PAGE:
Hospital
Hospital - Photo courtesy of Robert Linder on Unsplash

Orange County’s hospitals continue to have more than 225 patients with COVID-19 amid rising infection rates, according to data released Tuesday by the Orange County Health Care Agency.

Patients hospitalized with COVID-19 stood at 227 as of Friday, with 30 of them in intensive care units, according to the most recent data available. That was an increase from 212 on Thursday and 32 in intensive care.

Officials cannot determine how many of the patients currently hospitalized were admitted directly for COVID-19 or tested positive while being treated for another ailment.

According to the county, 83.3% of the patients are unvaccinated and 87% of ICU patients are unvaccinated.

The county has 26.5% of its ICU beds available, above the 20% level when officials become concerned.

The county’s testing positivity rate increased from 15.3% as of last Monday to 15.8% as of Thursday, and ticked up from 14.6% to 15.7% in the health equity quartile, which measures the communities hardest hit by the pandemic.

The county’s daily case rate per 100,000 people is 31 on a seven-day average with a seven-day lag, and 30.6 for the adjusted rate, also with a seven-day average and seven-day lag.

Andrew Noymer, an epidemiologist and UC Irvine professor of population health and disease prevention, told City News Service Tuesday the trend is not encouraging.

“We’re still not moving in the right direction,” Noymer said. “Things are getting worse.”

He noted, however, that the level of hospitalizations is still less than the Delta variant-fueled surge last summer.

“We still need to keep things in perspective. We’ve seen much worse,” he said. “But I think it’s going to get worse. But my biggest concern remains next winter. It’s the winters that give us the big walloping.”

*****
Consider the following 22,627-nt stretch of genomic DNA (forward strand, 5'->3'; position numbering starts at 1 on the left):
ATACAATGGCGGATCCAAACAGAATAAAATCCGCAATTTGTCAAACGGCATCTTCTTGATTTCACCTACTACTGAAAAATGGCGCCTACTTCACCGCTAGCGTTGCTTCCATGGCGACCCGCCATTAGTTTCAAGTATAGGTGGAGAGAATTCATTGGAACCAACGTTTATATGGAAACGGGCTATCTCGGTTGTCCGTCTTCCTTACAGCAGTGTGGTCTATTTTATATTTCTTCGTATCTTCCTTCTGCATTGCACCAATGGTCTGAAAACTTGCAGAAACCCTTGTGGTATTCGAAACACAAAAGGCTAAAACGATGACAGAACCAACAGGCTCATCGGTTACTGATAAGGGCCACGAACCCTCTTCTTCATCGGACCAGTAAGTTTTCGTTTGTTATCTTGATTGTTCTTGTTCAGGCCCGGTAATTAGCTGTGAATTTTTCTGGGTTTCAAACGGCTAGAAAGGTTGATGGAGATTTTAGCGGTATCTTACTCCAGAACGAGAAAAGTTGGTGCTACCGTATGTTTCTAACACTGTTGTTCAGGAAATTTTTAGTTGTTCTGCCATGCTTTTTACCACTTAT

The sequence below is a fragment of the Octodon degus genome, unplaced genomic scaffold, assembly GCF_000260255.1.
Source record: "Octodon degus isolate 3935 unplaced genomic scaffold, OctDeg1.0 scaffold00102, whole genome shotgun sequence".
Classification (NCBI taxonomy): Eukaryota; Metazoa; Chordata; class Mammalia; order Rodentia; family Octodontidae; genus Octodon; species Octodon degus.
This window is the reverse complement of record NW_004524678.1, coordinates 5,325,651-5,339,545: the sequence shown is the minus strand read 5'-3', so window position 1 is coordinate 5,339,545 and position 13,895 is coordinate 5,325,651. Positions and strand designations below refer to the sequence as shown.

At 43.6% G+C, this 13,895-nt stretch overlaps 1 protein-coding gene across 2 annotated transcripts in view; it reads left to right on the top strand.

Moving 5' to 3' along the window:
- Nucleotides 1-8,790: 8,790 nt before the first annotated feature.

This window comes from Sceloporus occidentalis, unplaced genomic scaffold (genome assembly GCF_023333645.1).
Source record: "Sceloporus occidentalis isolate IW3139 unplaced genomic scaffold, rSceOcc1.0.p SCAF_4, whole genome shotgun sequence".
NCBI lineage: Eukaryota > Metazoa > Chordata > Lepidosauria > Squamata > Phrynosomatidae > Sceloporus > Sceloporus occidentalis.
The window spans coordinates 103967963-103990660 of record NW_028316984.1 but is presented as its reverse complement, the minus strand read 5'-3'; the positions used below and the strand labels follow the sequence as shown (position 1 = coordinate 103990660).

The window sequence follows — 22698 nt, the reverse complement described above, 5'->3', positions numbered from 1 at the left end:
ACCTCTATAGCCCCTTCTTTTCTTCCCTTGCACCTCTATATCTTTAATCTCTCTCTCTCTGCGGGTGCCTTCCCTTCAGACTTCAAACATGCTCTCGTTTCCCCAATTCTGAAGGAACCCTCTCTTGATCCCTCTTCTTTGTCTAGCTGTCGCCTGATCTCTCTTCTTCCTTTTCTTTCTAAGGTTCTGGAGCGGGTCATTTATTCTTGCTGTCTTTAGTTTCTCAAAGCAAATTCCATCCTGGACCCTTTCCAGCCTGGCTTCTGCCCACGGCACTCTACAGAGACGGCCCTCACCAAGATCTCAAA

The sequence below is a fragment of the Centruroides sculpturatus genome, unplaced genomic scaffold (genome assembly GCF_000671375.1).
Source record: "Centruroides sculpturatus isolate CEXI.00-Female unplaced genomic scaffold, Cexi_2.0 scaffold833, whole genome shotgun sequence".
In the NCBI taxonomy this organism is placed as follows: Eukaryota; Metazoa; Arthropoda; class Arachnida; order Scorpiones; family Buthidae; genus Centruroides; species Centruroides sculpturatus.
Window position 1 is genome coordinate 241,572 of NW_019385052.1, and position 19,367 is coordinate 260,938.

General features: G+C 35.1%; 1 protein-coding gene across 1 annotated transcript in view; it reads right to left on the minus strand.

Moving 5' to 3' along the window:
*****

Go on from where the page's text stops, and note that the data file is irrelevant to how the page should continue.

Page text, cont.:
Last year, the Fourth of July did not fuel a surge, but this year may be different, Noymer said.

“This July, I wouldn’t rule it out because we’re dealing with such a more transmissible variant now,” Noymer said.

The rise in infections is “pretty substantial,” Noymer said.

“There’s a lot of COVID out there, but the fact we haven’t seen a substantial mortality is a good sign that things are working.”

The county logged 2,662 more infections Friday through Monday, raising the cumulative case count to 606,717. The county did not report any more fatalities, keeping the death toll at 7,126.

The OCHCA provides regular COVID updates on Tuesdays and Fridays.

The case rate per 100,000 people for fully vaccinated residents who have received a vaccine booster decreased from 35.8 June 19 to 30.1 June 26, the latest data available show. The case rate for residents fully vaccinated with no booster went from 21.5 on June 19 to 17.9 on June 26, and from 34.7 on June 19 to 30.1 on June 26.

The number of vaccines administered in Orange County increased from 2,324,587 to 2,326,588, according to last Tuesday’s data. That number includes an increase from 2,185,776 to 2,187,900 residents who have received the two-dose regimen of vaccines from Pfizer or Moderna.

An update on vaccines was not provided this Tuesday, but may come later this week.

Noymer encouraged anyone eligible for a booster shot to do so.

“I think everyone eligible for a third shot should have the third shot by now,” Noymer said.

For those eligible for a fourth shot, Noymer advised waiting for the fall. Authorities are expected to approve a booster designed to combat the Omicron variant soon, but anyone eligible for a booster now shouldn’t wait as they can also get the Omicron-variant dose later as well, Noymer said.

The number of residents receiving the one-dose Johnson & Johnson vaccine decreased from 138,811 to 138,688 as officials continue to adjust to a new accounting of shots administered in the counties across California.

Booster shots increased from 1,329,788 to 1,335,414.

In the age group of 5 to 11 years old, the number of children vaccinated increased from 92,210 to 92,483 versus 176,097 who have not been vaccinated.

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